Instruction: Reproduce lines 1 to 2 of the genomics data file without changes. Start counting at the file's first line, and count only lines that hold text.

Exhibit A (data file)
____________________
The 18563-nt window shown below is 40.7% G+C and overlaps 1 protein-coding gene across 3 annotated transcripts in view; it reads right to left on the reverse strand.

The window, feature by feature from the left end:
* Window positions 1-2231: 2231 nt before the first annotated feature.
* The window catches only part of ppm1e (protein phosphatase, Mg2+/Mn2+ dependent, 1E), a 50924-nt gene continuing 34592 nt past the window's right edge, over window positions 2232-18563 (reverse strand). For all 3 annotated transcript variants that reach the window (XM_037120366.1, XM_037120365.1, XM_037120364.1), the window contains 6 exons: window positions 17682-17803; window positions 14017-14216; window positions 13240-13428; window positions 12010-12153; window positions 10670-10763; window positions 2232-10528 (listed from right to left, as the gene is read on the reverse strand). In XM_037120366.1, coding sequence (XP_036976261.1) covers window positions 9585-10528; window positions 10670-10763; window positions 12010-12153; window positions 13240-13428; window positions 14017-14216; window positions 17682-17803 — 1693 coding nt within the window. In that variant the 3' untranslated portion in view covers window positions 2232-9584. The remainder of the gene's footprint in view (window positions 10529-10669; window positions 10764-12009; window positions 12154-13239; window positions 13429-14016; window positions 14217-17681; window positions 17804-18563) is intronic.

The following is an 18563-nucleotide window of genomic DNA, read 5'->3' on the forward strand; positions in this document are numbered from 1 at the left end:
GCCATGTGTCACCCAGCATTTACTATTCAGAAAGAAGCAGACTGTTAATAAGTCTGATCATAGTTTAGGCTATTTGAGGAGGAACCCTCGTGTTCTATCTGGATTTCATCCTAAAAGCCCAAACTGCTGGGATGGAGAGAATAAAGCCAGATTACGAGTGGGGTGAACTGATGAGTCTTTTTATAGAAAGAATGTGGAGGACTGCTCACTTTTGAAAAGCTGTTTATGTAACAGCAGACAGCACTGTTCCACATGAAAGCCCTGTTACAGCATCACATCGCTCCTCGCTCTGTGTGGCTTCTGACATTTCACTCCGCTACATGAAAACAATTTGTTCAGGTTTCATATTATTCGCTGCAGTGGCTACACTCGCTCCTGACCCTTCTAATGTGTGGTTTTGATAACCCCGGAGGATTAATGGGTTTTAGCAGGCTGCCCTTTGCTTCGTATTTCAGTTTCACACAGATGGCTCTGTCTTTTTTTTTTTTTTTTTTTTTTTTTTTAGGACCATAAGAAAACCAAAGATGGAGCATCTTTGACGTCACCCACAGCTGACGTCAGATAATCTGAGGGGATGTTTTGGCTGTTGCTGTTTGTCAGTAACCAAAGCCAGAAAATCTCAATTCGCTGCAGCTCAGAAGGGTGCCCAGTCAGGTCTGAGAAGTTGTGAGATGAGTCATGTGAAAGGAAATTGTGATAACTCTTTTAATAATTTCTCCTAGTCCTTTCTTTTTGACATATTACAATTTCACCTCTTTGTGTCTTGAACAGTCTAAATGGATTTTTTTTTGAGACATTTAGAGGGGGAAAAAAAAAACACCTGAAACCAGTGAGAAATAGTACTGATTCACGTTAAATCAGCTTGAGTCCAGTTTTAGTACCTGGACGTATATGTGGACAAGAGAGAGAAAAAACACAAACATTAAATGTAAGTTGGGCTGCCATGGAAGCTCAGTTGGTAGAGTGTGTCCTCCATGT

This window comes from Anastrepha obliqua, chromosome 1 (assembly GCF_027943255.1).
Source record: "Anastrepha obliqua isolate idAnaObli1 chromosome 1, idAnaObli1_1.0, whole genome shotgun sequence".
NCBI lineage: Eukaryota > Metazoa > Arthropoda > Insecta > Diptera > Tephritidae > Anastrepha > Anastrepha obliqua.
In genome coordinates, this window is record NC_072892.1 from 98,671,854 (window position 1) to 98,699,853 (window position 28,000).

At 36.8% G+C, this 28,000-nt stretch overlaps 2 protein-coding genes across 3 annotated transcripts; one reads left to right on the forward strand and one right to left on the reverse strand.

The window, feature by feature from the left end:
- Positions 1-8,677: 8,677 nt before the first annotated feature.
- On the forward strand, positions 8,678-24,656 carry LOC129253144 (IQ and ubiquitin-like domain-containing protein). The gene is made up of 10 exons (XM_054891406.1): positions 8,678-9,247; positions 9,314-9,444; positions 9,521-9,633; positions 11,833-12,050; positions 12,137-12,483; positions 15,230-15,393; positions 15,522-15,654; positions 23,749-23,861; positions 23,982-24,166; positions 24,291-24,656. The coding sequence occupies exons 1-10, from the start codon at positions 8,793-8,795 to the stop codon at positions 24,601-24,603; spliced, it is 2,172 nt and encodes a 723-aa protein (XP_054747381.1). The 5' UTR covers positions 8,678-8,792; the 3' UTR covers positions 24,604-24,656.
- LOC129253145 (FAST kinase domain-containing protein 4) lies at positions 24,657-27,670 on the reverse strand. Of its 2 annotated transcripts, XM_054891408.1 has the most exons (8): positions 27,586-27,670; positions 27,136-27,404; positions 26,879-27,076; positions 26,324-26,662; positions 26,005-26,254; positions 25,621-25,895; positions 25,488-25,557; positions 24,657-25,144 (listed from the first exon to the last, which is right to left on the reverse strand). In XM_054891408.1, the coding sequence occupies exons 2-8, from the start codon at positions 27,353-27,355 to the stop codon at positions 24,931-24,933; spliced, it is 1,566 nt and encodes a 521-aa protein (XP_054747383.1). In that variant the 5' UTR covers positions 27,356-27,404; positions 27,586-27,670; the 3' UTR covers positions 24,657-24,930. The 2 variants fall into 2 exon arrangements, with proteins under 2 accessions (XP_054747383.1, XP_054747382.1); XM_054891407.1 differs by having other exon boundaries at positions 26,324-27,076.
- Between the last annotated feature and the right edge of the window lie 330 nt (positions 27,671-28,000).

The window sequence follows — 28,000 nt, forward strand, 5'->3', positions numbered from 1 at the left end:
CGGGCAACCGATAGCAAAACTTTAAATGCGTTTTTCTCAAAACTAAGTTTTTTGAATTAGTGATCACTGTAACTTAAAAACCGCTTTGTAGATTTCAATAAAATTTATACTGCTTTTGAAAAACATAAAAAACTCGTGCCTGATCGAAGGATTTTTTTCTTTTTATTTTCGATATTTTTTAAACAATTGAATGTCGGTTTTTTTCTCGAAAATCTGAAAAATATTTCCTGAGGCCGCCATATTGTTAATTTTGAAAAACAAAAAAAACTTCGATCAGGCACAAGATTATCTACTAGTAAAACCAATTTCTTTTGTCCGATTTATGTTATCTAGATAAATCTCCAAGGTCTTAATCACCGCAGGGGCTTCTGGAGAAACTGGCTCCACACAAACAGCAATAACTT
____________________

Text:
The 18563-nt window shown below is 40.7% G+C and overlaps 1 protein-coding gene across 3 annotated transcripts in view; it reads right to left on the reverse strand.

The window, feature by feature from the left end: